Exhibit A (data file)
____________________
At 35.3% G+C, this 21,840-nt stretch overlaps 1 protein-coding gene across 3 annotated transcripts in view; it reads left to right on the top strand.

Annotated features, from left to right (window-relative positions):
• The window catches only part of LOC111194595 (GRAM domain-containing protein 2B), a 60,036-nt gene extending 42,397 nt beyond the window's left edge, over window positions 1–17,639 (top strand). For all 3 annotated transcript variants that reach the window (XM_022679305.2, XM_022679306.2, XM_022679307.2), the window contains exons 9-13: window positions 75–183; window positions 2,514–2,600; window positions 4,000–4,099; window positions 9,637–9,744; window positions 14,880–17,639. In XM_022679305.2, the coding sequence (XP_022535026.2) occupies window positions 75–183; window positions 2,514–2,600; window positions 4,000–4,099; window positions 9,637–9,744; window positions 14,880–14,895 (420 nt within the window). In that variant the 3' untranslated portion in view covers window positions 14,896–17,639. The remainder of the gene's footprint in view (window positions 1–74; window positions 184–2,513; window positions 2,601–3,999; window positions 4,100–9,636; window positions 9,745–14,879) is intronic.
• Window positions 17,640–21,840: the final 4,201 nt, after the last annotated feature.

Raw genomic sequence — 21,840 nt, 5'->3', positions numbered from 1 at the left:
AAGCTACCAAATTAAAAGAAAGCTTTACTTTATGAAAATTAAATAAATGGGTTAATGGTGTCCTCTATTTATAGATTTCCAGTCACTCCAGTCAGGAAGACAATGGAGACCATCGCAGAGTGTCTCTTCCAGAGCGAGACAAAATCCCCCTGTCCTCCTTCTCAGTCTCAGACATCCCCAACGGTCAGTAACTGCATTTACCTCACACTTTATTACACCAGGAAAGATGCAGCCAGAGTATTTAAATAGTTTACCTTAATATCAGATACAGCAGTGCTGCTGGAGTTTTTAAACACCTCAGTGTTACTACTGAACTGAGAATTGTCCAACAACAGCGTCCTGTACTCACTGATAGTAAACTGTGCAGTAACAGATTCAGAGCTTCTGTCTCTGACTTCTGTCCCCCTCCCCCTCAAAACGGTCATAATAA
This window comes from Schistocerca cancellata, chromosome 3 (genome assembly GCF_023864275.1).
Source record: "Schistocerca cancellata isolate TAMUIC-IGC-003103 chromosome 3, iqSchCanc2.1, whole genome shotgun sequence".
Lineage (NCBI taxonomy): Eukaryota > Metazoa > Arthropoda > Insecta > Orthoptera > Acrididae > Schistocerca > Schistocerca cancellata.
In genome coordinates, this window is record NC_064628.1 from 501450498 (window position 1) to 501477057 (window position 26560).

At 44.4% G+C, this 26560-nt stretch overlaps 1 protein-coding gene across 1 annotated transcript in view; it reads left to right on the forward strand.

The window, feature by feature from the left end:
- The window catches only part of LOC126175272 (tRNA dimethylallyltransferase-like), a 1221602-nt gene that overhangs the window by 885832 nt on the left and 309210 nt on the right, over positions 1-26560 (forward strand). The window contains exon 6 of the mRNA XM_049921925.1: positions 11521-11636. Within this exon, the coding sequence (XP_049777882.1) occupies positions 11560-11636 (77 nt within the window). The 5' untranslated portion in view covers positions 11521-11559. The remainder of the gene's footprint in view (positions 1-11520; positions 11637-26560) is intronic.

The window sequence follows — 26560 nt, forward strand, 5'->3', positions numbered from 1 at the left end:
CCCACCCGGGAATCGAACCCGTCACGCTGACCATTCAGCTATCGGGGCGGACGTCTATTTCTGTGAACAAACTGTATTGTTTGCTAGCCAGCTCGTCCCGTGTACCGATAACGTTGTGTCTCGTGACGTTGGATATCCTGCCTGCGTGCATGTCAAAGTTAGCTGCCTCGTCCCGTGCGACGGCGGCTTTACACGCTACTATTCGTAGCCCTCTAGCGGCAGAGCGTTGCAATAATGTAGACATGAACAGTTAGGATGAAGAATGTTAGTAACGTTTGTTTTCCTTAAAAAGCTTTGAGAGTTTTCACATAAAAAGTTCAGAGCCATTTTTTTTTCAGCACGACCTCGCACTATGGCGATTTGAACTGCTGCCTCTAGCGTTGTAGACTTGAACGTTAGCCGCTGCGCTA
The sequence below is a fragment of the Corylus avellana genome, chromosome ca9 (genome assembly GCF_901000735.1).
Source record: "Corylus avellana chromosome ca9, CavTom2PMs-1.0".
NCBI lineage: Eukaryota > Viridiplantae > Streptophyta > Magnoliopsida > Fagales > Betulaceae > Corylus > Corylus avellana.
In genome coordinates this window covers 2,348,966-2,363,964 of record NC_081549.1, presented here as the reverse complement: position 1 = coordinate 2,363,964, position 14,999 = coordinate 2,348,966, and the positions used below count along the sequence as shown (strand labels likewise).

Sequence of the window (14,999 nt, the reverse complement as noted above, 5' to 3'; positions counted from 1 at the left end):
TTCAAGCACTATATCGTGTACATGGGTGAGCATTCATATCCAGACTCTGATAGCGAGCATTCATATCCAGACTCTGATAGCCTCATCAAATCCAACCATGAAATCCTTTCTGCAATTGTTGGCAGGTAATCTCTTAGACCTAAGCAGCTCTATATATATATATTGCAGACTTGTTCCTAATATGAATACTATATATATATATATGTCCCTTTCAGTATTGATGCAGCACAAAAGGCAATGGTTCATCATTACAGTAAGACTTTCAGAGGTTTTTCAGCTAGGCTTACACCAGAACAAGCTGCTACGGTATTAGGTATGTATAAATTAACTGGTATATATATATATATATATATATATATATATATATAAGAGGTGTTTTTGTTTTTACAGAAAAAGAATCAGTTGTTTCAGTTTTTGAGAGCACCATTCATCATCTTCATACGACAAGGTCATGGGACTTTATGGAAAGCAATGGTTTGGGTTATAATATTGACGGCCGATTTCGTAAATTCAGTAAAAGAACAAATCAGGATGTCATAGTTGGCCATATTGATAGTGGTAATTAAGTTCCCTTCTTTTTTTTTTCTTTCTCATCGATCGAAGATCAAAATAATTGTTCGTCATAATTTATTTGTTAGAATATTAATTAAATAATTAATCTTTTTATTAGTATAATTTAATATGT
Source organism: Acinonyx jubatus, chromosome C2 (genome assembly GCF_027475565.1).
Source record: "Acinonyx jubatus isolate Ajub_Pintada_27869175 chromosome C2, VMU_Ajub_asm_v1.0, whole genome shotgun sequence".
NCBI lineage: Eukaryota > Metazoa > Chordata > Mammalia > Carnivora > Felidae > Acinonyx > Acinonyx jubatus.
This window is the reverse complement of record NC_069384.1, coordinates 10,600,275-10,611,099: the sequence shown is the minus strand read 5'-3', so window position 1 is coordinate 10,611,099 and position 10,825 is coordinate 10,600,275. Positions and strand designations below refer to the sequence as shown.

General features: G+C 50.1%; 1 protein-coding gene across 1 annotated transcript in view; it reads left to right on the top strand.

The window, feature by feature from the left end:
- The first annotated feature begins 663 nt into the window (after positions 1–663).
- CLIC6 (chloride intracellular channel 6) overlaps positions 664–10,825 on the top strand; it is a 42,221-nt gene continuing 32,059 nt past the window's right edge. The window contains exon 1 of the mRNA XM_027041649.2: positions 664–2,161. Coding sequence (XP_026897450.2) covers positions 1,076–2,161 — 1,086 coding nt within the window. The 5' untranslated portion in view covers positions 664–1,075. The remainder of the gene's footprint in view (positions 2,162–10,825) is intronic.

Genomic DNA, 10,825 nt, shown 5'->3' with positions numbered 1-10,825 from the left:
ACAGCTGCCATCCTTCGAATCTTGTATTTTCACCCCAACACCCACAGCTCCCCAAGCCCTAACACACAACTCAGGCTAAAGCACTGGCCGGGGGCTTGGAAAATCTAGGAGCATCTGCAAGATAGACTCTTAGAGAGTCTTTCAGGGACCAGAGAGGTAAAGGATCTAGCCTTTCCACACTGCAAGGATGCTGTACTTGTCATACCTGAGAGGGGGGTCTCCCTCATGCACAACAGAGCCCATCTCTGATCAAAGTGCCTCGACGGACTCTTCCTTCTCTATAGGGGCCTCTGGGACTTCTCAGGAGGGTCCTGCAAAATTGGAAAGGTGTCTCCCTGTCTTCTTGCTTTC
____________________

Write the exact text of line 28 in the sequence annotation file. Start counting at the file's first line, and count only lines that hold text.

- The first annotated feature begins 663 nt into the window (after positions 1–663).